clock menu more-arrow no yes

Filed under:

Houston Rockets - Peoples' Champs?

New, comments

Could the Houston Rockets become a beloved team fans will remember for years to come? Mike D'Antoni's history suggests it is possible.

Mike, did you shave your mustache because my beard made you feel inadequate? Be honest.
Mike, did you shave your mustache because my beard made you feel inadequate? Be honest.
Jerome Miron-USA TODAY Sports

Will The Rockets Be The Peoples' Champ?

Hello everyone, it's your Old Pal Xiane.  I know, I missed you, too!

You know what else I missed, the Houston Rockets.  Whatever that was last season had "Rockets" on the jersey, but I pray I never see that version of the Rockets again. The 2015-16 season was surely one of the most disappointing, joyless sporting affairs I care to recall. It was a "playoff season", barely, but it should have been more.  It might have been better if they hadn't made the playoffs. Perhaps it'll look passable in one of those "Last 15 Seasons" retrospectives.

Anyhow, I decided to synchronize the Rockets' effort with my writing output.  Consequently I didn't write much of anything. I also gave up arguing about a team that wasn't worth arguing about.  Enough about that. There is news!

It appears the Rockets care about basketball!  They might score a zillion points while playing attractive basketball!

It is thrilling to report, and we all may hope it holds true. Mike D'Antoni (MDA) has coached some great teams in the past. The Knicks and the Lakers were anchored by players cruelly unsuited to his type of basketball yet he still coaxed a surprising amount of decent basketball from them.  (When did they each last appear in the playoffs?)

For the obligatory thoughts on MDA, because things associated with him seem to generate abbreviations, two things.

One - I'm glad he shaved the moustache.  No more "Pringles" epithets.  Fresh start, fresh face, honor bright.

Two -€” I consider D'Antoni one of the best of what might be the "Second Tier of NBA Coaches".  The "First Tier" currently coaching is comprised of  Popovich and Ricky "The Genius" Carlisle.  Perhaps Brad Stevens will one day qualify, or Doc RiversQuin Snyder.  Terry Stotts efforts with the Trailblazers merit mention as well.  Maybe Steve Kerr deserves to be there, or Budenholzer. To be fair, though, the only coach of that group I've seen play more than one tune over the years so far is Rivers, who has coached a defensive oriented championship Celtics team, and a no-defense, all-offense Clippers. (A team that seems to get less out of its talent than it should, and for some reason refuses to find a plausible small forward of any sort.)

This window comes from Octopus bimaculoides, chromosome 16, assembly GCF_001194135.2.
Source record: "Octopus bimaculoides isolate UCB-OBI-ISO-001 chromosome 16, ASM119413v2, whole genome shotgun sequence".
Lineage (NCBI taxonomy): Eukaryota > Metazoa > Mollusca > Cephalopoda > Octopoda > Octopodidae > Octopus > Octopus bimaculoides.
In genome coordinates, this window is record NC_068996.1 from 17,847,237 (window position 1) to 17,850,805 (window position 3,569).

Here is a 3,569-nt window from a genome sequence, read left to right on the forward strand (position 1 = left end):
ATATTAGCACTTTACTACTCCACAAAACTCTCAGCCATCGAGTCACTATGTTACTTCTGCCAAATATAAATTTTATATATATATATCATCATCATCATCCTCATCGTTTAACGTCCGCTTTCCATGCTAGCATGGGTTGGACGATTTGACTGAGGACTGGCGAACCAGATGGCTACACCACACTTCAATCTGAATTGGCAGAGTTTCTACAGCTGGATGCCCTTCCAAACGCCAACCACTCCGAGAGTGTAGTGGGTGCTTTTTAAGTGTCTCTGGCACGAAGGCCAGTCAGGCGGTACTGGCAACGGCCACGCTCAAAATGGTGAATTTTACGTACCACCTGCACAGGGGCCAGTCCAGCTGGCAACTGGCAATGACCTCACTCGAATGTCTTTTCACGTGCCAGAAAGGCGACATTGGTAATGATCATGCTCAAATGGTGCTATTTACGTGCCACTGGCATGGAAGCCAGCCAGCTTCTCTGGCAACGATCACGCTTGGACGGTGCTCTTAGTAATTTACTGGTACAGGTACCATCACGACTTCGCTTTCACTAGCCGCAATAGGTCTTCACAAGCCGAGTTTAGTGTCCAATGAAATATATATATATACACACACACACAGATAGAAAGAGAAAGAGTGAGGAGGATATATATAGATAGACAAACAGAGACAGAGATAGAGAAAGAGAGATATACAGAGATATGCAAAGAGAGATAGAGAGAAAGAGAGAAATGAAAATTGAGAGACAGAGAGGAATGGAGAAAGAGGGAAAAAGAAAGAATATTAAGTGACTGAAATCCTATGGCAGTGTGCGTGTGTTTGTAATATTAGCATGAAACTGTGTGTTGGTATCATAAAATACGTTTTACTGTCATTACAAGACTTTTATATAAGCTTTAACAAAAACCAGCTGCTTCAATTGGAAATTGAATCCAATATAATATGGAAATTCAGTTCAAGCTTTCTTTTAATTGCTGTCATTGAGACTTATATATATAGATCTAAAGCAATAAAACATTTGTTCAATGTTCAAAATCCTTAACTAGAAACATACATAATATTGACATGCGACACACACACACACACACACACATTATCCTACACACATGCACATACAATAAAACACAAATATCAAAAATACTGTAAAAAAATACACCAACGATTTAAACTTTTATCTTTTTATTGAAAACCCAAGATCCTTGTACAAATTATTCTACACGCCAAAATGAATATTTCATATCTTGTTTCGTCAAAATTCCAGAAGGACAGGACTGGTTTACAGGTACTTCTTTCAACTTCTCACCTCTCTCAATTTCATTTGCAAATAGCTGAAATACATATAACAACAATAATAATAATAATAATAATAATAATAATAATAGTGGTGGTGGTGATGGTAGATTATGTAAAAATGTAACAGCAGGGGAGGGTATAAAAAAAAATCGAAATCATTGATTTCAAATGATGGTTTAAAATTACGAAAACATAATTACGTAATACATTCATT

Popovich, and Carlisle are the only two who have proven they can alter the way their team plays based on personnel competence, NBA trends, injury, player age, or simply because they find better ways to operate. They are flexible in approach, and maintain a level of excellence and performance well above what an average coach would achieve with the same roster.  Their teams make few mistakes, and thus rarely give games away.

The second tier includes coaches who may be excellent, but do not change their system or approach to accommodate personnel.  Of course they vary their approach to some extent, they are good coaches, not morons. But they have a philosophy, and they stick with it.  If such a coach gets the right players, that system can be overwhelming and produce championships.  This tier is where you'll find Phil Jackson, so it's not exactly a bar to success. Coaches as different as Tom Thibodeau, and Mike D'Antoni reside there, and probably most of the possible First Tier names mentioned above, given a longer run in the NBA.

The Rockets may well be an instance of the right coach, right system, right team. This version of the Rockets, adding Eric Gordon, Ryan Anderson, and Nene Hilario are going to scorch the net.  Given health, they might be a top ten offense of all time in the NBA.

James Harden, if he buys in, and it appears he has, was born to play for Mike D'Antoni.  D'Antoni's "Seven Seconds or Less" (SSOL) system, or the current version of it, maximizes Harden's talents, and minimizes his tendency to dribble aimlessly for 15 seconds.  Of course having Trevor Ariza as the fourth, possibly fifth, best shooter on the floor, instead of the second best or third, could make some difference, when it comes to Harden passing the ball.

In a D'Antoni offense, the very high number of offensive possessions pressures defenses in ways that extend beyond physical fatigue, and more shots to defend. If D'Antoni is correct, the best shots occur early in possessions, and a defense must face the best shots from its opponent, more often. So in theory the attack combines quality and pace.